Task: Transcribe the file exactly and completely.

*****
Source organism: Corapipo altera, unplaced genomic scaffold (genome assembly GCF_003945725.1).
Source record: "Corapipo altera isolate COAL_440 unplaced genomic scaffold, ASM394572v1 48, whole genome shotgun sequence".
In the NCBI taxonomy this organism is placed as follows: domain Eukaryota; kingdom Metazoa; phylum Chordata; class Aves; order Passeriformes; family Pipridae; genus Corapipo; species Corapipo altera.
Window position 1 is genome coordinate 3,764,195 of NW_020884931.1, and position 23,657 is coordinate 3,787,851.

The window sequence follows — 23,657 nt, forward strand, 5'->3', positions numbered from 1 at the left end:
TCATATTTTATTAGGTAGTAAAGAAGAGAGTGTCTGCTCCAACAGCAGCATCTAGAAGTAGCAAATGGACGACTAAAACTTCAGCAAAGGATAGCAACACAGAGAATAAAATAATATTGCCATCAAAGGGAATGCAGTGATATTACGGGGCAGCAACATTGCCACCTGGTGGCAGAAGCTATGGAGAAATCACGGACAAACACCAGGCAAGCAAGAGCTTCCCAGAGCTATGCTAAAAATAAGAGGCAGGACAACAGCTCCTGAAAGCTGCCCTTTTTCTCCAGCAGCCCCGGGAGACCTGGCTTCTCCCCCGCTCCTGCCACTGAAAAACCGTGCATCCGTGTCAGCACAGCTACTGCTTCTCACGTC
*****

Source organism: Corapipo altera, unplaced genomic scaffold (genome assembly GCF_003945725.1).
Source record: "Corapipo altera isolate COAL_440 unplaced genomic scaffold, ASM394572v1 48, whole genome shotgun sequence".
In the NCBI taxonomy this organism is placed as follows: domain Eukaryota; kingdom Metazoa; phylum Chordata; class Aves; order Passeriformes; family Pipridae; genus Corapipo; species Corapipo altera.
Window position 1 is genome coordinate 3,764,195 of NW_020884931.1, and position 23,657 is coordinate 3,787,851.

The window sequence follows — 23,657 nt, forward strand, 5'->3', positions numbered from 1 at the left end:
TCATATTTTATTAGGTAGTAAAGAAGAGAGTGTCTGCTCCAACAGCAGCATCTAGAAGTAGCAAATGGACGACTAAAACTTCAGCAAAGGATAGCAACACAGAGAATAAAATAATATTGCCATCAAAGGGAATGCAGTGATATTACGGGGCAGCAACATTGCCACCTGGTGGCAGAAGCTATGGAGAAATCACGGACAAACACCAGGCAAGCAAGAGCTTCCCAGAGCTATGCTAAAAATAAGAGGCAGGACAACAGCTCCTGAAAGCTGCCCTTTTTCTCCAGCAGCCCCGGGAGACCTGGCTTCTCCCCCGCTCCTGCCACTGAAAAACCGTGCATCCGTGTCAGCACAGCTACTGCTTCTCACGTC